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A comment on so-called individual criteria of bioequivalence.

Authors
  • Wellek, S
Type
Published Article
Journal
Journal of biopharmaceutical statistics
Publication Date
Mar 01, 1997
Volume
7
Issue
1
Pages
17–21
Identifiers
PMID: 9056583
Source
Medline
License
Unknown

Abstract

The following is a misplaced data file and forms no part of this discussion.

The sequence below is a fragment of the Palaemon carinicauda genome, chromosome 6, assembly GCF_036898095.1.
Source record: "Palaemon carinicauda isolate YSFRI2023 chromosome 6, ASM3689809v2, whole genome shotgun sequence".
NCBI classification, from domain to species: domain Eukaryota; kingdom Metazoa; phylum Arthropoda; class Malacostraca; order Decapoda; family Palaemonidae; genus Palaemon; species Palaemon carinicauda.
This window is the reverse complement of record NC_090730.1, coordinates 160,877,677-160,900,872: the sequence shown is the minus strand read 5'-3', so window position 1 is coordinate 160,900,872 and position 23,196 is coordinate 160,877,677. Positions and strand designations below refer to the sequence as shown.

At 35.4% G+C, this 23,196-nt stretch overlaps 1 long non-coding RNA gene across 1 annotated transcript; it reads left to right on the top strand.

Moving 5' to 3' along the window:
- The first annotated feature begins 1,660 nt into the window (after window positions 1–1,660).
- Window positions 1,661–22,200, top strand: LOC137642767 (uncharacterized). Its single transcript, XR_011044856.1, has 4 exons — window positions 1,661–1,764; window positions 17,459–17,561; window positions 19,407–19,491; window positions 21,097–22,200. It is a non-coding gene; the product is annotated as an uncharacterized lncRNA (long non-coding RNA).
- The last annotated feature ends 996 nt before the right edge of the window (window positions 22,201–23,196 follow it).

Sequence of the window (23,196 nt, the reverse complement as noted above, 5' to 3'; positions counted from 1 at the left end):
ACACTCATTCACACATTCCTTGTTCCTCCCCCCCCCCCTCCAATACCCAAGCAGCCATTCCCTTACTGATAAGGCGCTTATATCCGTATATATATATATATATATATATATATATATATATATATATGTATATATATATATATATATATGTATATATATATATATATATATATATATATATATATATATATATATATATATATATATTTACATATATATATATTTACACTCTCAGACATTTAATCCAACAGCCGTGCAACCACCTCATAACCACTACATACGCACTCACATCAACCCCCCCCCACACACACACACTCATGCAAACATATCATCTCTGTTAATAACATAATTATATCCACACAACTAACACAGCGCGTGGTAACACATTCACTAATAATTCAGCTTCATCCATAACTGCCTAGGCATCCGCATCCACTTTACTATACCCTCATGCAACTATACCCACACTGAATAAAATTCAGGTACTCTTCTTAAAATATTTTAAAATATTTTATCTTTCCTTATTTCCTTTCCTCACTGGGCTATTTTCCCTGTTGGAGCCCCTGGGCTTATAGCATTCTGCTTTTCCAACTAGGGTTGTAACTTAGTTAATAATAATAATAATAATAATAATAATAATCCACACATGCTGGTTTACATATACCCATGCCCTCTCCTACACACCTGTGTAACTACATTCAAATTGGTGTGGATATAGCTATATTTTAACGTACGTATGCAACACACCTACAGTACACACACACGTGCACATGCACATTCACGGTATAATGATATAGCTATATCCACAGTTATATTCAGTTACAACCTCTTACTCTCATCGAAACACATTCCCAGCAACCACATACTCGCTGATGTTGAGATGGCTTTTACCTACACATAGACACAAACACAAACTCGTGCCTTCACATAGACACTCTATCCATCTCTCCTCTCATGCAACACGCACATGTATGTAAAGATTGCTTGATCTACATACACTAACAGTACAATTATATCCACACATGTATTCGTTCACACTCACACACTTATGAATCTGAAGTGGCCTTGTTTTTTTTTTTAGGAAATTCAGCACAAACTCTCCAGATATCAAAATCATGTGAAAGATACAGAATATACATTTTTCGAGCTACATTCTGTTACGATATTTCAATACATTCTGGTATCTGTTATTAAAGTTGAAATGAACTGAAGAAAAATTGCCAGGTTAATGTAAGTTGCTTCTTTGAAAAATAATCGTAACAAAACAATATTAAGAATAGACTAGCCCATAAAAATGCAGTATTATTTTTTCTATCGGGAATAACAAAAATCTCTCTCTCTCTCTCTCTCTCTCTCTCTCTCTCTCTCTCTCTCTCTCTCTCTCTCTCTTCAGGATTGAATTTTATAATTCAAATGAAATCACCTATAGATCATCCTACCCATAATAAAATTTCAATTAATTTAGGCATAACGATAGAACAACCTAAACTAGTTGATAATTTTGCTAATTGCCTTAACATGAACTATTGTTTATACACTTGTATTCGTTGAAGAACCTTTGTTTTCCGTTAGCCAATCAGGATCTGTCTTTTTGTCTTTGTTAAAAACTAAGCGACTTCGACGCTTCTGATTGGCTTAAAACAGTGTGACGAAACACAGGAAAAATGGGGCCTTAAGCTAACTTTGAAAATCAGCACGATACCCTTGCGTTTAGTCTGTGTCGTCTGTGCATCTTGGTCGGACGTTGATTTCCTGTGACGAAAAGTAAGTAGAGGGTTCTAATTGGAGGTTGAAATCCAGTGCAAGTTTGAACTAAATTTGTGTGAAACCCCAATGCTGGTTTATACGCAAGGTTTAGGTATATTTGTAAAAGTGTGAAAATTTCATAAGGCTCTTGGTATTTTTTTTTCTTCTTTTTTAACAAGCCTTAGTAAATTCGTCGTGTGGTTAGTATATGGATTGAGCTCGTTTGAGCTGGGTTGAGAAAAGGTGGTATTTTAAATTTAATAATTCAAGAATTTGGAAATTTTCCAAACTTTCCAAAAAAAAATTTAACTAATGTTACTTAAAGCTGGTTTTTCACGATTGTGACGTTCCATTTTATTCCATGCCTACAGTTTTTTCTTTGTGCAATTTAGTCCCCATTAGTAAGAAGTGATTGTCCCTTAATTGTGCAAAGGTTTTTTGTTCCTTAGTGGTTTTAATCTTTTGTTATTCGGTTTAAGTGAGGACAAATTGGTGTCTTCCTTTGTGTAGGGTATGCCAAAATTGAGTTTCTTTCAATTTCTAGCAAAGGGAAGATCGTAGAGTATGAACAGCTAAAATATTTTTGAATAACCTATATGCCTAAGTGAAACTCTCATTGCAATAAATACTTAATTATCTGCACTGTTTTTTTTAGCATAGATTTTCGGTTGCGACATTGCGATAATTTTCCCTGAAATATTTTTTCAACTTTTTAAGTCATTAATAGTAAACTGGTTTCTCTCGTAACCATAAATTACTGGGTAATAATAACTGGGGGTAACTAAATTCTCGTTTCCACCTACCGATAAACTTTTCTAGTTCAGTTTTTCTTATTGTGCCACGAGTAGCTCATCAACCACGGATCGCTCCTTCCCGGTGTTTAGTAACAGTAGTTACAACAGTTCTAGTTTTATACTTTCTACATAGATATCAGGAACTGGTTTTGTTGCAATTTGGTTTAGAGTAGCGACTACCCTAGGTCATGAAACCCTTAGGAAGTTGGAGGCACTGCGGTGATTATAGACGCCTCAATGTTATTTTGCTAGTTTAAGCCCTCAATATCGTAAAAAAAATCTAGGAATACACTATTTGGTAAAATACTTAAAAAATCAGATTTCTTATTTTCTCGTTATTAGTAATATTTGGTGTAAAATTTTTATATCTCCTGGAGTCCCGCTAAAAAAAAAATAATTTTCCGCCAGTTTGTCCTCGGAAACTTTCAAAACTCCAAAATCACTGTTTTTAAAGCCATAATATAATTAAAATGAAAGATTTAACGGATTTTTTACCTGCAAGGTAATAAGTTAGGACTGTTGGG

The idea of defining bioequivalence in terms of the proportion of individuals exhibiting a drug formulation discrepancy that does not exceed some prespecified limit seems natural enough. Since the derivation of formal statistical procedures for testing the associated hypotheses is more or less straightforward, it is surprising that the approach was pursued in a systematic manner not earlier then in 1990 [by Anderson and Hauck and Wellek]. In discussing the relative merits of the approach we will stress the importance of a careful understanding of its conceptual basis. It will be argued that the most severe limitation on the usefulness of such probability-based criteria of individual bioequivalence arises from the fact that large intraindividual formulation discrepancies provide evidence against equivalence only in definite absence of period effects.

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